An action group was launched last night to fight controversial proposals to build seven 125ft high wind turbines on the former Pulham Airfield site.
Hundreds of residents packed into Dickleburgh for a public meeting called by the parish council to learn more about the proposal, with dozens more left standing outside. And there was fierce criticism that developer, Lowestoft-based SLP Energy had declined an invitation to attend.
The company has also been accused of trying to “sneak” through a planning application for a wind-measuring mast – to establish whether the site is suitable to generate renewable power – while many local residents are on their summer holidays.
Five of the turbines would be in the parish of Dickleburgh and Rushall, and one each in Pulham Market and Pulham St Mary, with objectors claiming all four villages would fall within the 2km “blight zone”.
Author Terence Blacker, who opposes the scheme, told the gathering: “I hope we will all stand up to this and not betray our community.
“I am haunted by the number of people who have said ‘I thought it was going to be all right, I believed what the developers told me (about wind farms). People say their lives are ruined, that it is hell. The absent landowners and SLP are not in this for the love of the planet. Getting on for £2m a year in subsidies will go into that site.”
His comments were greeted with loud applause.
Local district councillor, Martin Wilby, also voiced concerns.
“I find it very sad that SLP haven’t bothered to talk to the residents. This massive proposal for seven wind turbines is about our countryside, where we live. It’s about the physical impact and the health impact, and I shall also be opposing the mast.”
Former Cabinet minister and South Norfolk MP, Lord MacGregor, was unable to attend the meeting.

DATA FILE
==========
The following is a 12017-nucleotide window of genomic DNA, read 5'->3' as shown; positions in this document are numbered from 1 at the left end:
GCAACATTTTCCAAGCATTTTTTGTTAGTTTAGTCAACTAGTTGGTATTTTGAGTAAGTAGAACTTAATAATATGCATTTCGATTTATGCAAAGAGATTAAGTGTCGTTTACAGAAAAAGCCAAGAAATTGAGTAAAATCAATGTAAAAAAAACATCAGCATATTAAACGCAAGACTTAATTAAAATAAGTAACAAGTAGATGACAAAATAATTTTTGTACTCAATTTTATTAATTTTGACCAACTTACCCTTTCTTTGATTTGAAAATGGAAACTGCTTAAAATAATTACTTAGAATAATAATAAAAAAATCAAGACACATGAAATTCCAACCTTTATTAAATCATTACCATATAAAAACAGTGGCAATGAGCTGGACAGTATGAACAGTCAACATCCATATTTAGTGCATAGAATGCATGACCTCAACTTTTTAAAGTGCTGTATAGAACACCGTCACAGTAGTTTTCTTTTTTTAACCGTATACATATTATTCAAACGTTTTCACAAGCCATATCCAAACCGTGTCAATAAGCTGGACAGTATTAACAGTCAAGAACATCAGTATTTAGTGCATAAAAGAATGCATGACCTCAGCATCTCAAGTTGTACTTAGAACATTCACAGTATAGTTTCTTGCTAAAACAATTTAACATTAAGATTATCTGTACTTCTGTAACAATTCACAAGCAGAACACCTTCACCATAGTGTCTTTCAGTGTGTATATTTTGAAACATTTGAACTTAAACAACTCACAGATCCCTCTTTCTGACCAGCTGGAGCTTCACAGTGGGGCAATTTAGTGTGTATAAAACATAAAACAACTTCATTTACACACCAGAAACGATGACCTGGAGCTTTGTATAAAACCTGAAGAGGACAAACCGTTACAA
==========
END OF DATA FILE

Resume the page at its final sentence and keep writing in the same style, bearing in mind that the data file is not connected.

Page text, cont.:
But he told the EDP, that he is concerned that consultations on the planning application will be held in August which was the “worst possible” time.
“I have always taken the view that the best place for wind turbines is off shore,” he maintained.
Objector Graham King, whose house in Pulham St Mary is near the site, has urged South Norfolk council to reject the mast.
“There is already a scoping opinion for the construction of seven 125m high wind turbines in the public consultation phase. To even consider this planning application before all the vital questions that have arisen since this process began would be complete madness,” he said.
“It is also despicable that a planning application such as this should be sneaked through in a blatant attempt to keep public objections to a minimum in full knowledge that this is the main holiday period.”
SLP declined the invitation to the meeting as proposals are at an early stage. It will be holding a public exhibition if it decides to seek planning consent for the turbines.
However, company spokesman Kerry Bradfield has refuted claims that they were being sneaky. She said the scoping request was submitted on June 15, and the mast application on June 20.
“It is up to the district council how quickly they register it. It is out of our control,” she stressed.
By Celia Wigg
26 July 2007
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